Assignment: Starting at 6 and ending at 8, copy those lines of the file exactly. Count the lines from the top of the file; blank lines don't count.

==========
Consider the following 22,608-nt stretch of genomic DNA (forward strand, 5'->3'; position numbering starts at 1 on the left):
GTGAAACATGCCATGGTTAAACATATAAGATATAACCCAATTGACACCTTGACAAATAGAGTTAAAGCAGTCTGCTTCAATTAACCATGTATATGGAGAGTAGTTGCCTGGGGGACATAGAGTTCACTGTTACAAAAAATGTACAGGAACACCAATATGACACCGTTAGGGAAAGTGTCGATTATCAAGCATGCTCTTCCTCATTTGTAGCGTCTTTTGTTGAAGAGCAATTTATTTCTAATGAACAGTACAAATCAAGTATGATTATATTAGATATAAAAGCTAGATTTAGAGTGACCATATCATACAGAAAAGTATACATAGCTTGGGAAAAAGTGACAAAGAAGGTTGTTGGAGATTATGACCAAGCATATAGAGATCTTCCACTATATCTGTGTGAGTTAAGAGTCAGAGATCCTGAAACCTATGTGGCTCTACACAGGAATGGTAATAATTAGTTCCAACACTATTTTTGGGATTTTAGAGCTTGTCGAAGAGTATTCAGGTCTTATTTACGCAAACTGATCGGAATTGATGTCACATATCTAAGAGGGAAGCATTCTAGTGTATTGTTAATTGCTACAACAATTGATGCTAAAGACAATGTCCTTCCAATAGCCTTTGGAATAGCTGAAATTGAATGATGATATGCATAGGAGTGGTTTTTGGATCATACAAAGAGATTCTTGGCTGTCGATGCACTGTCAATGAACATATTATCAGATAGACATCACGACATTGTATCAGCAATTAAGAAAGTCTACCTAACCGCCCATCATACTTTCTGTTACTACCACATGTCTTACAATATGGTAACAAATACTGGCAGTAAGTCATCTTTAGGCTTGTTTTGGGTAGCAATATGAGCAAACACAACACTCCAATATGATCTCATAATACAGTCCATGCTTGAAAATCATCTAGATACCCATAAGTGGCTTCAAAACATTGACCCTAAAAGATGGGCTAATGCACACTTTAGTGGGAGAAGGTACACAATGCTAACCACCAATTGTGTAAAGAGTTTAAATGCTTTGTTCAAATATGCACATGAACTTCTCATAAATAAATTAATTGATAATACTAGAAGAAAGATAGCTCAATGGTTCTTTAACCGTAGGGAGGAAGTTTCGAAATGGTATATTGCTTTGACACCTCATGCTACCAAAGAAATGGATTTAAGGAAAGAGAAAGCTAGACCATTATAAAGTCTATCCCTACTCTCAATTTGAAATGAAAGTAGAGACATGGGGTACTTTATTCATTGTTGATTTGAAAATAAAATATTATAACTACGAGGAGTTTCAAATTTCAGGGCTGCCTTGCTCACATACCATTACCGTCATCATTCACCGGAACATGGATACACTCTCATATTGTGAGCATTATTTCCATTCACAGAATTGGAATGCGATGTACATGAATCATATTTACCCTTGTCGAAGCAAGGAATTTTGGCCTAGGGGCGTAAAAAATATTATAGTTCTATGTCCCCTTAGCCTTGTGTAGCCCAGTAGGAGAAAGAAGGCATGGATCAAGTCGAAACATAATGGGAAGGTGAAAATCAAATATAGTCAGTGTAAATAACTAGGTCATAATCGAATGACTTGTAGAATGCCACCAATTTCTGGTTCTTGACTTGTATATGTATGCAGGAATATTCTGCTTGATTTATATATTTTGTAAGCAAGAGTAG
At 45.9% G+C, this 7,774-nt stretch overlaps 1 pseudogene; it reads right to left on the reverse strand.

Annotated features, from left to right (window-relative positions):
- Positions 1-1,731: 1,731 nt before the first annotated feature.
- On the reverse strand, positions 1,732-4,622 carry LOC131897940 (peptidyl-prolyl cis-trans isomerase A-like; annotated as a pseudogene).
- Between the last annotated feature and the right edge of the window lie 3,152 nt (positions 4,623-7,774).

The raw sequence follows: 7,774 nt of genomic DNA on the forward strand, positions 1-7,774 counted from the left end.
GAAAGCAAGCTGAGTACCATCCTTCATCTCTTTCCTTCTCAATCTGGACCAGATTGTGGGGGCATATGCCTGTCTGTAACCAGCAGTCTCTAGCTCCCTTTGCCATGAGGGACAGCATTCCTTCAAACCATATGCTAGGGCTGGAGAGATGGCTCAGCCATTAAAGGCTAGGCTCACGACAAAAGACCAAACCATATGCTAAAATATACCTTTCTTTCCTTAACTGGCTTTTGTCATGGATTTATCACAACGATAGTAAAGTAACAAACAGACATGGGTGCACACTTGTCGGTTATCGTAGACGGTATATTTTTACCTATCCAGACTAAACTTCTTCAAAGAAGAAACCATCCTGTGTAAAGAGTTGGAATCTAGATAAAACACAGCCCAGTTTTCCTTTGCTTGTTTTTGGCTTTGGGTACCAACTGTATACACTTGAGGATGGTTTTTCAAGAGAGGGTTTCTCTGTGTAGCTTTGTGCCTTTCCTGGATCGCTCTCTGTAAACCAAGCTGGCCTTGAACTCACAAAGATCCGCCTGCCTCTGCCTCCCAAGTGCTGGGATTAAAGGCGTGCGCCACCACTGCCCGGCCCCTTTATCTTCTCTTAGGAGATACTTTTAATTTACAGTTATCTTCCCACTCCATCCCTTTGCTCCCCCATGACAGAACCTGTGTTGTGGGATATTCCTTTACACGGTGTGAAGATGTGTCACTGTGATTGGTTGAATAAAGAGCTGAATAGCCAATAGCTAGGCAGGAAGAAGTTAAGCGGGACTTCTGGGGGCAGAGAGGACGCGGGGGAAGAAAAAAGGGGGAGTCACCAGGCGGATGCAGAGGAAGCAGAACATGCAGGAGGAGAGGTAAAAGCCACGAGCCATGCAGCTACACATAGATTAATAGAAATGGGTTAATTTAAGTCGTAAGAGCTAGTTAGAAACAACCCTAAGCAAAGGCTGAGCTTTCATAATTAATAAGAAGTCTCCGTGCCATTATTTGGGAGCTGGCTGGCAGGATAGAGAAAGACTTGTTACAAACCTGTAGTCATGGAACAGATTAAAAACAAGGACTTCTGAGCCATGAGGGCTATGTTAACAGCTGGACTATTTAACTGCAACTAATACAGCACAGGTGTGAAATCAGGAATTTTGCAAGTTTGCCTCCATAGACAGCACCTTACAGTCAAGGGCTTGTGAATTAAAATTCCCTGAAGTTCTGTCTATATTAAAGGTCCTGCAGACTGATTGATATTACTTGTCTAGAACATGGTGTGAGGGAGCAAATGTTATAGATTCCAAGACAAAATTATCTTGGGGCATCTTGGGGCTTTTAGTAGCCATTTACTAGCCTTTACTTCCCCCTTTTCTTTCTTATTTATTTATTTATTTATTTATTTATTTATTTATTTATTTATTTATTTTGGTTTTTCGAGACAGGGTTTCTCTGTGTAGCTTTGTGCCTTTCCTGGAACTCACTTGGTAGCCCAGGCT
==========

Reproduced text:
- On the reverse strand, positions 1,732-4,622 carry LOC131897940 (peptidyl-prolyl cis-trans isomerase A-like; annotated as a pseudogene).
- Between the last annotated feature and the right edge of the window lie 3,152 nt (positions 4,623-7,774).

The raw sequence follows: 7,774 nt of genomic DNA on the forward strand, positions 1-7,774 counted from the left end.